Anxiety is a common mental health condition that is thought to affect up to two million Australian’s every year. It is characterised by feelings of apprehension and fear and can come on when you least expect it. Anxiety can be chronic and debilitating and can affect every aspect of a person’s life, health and well-being. People who suffer from anxiety are thought to have an increased risk of having another psychological condition such as depression, have an increased risk of cardiovascular disease and are more likely to be less physically active than those who don’t have an anxiety disorder.1
There are many proven effective treatments for anxiety including seeking the assistance of a counselor, GP or psychologist to talk to, various medications and cognitive behavioural therapy. Physical activity as an adjunct to standard treatment is becoming more and more recommended due to it’s emerging benefits in the area of mental health. Evidence has suggested that adults who engage in regular physical activity are more likely to experience fewer symptoms of anxiety and depression than those who don’t.2 Other studies have shown that adults who participated in a single session of physical activity reported significantly lower symptoms of anxiety after the exercise compared to prior.3
There is no current evidence that points to a specific type or amount of exercise being more effective in managing anxiety. The evidence has shown that both aerobic activity and anaerobic activity are effective in lowering anxiety symptoms, however exercise that is high in intensity is thought to have greater effects in both the short and long term than low intensity work.2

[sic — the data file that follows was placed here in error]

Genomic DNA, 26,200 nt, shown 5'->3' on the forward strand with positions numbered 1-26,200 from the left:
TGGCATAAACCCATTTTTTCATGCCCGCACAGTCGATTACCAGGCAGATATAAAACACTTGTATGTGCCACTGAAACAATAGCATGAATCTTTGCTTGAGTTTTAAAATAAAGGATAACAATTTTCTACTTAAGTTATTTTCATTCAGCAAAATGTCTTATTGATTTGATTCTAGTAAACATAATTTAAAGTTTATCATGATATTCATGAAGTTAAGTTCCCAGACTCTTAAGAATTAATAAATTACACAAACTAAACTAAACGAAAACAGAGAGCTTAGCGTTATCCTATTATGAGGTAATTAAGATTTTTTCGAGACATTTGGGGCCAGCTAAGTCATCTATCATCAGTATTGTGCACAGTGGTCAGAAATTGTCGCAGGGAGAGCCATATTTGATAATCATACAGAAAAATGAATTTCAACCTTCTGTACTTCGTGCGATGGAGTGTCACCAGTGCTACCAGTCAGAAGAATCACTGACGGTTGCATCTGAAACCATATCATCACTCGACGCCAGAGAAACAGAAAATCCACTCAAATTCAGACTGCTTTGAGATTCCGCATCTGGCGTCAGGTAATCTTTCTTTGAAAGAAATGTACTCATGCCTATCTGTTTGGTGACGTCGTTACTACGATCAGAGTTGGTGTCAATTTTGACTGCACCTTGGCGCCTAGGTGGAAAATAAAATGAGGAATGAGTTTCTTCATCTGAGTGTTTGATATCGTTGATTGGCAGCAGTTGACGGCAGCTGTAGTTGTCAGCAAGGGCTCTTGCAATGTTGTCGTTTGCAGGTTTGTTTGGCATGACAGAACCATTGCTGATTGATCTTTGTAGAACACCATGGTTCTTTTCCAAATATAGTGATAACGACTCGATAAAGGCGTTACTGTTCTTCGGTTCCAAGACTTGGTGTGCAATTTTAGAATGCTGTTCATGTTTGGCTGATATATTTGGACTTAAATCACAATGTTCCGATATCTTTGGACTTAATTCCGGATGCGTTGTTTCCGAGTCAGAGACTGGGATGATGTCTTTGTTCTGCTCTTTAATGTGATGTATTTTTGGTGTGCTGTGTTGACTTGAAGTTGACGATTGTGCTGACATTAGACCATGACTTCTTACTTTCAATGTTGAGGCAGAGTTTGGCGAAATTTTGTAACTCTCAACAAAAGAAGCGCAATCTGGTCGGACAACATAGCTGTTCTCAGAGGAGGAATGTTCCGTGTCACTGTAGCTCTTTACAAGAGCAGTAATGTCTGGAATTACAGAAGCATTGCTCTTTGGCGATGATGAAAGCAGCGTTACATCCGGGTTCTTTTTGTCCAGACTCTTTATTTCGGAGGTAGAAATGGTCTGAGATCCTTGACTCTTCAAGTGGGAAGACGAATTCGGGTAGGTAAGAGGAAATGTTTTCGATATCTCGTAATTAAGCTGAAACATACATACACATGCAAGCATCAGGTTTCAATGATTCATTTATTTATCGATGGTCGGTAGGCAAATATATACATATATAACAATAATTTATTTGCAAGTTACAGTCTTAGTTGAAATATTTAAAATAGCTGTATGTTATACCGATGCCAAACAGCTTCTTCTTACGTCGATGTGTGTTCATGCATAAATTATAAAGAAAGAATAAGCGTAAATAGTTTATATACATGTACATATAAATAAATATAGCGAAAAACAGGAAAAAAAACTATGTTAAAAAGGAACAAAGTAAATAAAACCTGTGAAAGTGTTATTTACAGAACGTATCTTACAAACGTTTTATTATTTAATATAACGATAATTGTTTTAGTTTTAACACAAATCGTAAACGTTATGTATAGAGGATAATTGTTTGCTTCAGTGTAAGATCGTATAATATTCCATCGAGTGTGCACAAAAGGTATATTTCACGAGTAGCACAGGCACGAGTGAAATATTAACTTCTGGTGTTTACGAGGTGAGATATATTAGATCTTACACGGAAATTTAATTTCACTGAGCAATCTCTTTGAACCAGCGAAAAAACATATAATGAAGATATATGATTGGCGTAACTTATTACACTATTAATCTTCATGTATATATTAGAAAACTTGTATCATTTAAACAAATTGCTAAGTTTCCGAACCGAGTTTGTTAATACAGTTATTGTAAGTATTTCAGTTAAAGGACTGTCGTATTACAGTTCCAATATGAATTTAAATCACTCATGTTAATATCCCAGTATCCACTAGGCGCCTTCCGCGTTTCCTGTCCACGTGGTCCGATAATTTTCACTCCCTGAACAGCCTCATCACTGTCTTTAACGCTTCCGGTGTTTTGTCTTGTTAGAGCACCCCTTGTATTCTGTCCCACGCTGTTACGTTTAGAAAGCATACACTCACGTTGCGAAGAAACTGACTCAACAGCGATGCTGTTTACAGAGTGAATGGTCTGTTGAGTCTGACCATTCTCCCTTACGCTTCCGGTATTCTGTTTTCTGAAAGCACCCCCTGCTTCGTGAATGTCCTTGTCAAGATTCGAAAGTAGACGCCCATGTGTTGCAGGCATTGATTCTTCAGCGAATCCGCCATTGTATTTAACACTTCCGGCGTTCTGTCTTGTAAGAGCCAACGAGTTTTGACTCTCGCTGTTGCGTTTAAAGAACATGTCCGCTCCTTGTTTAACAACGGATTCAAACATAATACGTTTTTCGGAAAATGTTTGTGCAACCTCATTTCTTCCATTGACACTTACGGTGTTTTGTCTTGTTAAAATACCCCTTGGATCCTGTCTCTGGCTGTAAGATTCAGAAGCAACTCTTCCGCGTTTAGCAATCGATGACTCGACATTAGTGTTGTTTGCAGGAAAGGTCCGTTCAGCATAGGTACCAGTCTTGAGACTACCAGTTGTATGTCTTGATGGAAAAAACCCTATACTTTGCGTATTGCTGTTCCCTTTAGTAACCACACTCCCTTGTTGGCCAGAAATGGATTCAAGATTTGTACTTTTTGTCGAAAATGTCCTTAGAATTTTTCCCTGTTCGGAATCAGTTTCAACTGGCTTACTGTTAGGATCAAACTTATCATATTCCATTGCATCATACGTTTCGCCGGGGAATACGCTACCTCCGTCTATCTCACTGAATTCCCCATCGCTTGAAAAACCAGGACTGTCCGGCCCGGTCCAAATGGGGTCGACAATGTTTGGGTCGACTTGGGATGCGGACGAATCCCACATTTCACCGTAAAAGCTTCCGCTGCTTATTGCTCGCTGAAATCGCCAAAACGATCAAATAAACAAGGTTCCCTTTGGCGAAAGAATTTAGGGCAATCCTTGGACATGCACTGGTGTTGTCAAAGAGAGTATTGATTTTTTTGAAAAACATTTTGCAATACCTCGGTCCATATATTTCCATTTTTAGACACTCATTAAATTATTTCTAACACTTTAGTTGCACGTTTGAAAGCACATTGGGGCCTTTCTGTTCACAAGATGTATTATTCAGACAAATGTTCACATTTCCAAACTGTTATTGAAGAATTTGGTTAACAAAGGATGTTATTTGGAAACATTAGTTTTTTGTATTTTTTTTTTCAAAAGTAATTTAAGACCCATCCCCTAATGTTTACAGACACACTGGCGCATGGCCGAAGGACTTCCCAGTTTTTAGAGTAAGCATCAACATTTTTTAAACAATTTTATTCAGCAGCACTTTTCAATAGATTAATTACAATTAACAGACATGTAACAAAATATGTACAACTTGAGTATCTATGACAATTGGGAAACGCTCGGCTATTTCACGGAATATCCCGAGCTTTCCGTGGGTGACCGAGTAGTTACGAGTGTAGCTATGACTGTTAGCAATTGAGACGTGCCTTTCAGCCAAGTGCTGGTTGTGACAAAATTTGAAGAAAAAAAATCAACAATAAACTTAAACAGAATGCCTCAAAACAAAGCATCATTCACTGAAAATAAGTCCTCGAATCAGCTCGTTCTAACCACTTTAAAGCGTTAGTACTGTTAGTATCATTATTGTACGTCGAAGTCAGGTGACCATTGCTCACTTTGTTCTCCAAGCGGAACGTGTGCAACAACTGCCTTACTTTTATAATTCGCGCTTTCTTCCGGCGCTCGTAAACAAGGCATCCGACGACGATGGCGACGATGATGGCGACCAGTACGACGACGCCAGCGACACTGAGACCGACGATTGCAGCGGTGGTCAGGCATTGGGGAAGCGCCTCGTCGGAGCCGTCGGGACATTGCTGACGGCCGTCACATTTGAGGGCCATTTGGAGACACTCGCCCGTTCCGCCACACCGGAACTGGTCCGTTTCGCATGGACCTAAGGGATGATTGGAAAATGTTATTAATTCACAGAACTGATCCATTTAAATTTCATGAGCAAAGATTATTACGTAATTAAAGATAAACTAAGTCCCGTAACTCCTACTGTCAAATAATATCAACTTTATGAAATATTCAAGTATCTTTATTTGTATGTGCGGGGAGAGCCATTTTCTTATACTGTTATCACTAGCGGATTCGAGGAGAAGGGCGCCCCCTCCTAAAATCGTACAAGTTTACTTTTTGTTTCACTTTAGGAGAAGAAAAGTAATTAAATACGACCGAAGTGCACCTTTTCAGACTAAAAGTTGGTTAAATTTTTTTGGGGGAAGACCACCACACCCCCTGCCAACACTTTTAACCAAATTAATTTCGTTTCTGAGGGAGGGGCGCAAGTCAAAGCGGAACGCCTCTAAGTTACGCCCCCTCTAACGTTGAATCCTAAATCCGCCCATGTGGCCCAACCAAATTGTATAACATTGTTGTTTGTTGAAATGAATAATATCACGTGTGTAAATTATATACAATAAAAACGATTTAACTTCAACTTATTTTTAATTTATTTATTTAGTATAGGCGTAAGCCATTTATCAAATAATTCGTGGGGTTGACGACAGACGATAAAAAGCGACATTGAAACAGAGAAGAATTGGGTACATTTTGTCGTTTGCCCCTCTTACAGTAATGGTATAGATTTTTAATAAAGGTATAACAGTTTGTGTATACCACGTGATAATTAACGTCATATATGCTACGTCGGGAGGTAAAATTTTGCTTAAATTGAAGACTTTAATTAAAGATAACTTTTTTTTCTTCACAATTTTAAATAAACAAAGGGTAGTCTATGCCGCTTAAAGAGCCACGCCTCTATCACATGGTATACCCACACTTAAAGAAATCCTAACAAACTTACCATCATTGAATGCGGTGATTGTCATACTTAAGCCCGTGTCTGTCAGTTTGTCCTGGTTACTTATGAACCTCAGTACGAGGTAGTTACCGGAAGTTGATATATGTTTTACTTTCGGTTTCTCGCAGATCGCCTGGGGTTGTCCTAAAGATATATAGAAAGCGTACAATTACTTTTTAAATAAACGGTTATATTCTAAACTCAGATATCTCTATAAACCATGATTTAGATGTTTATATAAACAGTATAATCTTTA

When anxiety is at its worst, exercise is one of the last things you may feel like doing so using some of these simple tips can make exercise seem more achievable:
- Choose something you enjoy doing – swimming, walking or even dancing are great ways of keeping active.
- Invite some friends or family members to join you – exercising in a group is fun!
- Set small achievable goals- you don’t have to be able to run a marathon straight away, even 10 minutes of activity will help with symptoms.
- If you feel uncomfortable exercising in crowds or at the gym there are plenty of ways to exercise at home using basic household items.
Although your Physio is not the first person you may think of when seeking help for anxiety, they can be great at helping to guide and set a home or gym exercise program along with recommending forms of physical activity that may be both enjoyable and suitable for you.
If you need to incorporate some more exercise into your routine contact one of our friendly Physio’s at Bend + Mend in Sydney’s CBD. We would love to help you.
- Stonerock, G. L., Hoffman, B. M., Smith, P. J., & Blumenthal, J. A. (2015). Exercise as Treatment for Anxiety: Systematic Review and Analysis. Annals of behavioral medicine : a publication of the Society of Behavioral Medicine, 49(4), 542–556. doi:10.1007/s12160-014-9685-9
- Anderson E, Shivakumar G. Effects of exercise and physical activity on anxiety. Front Psychiatry. 2013;4:27. Published 2013 Apr 23. doi:10.3389/fpsyt.2013.00027
- Aylett, E., Small, N. & Bower, P. Exercise in the treatment of clinical anxiety in general practice – a systematic review and meta-analysis. BMC Health Serv Res 18, 559 (2018) doi:10.1186/s12913-018-3313-5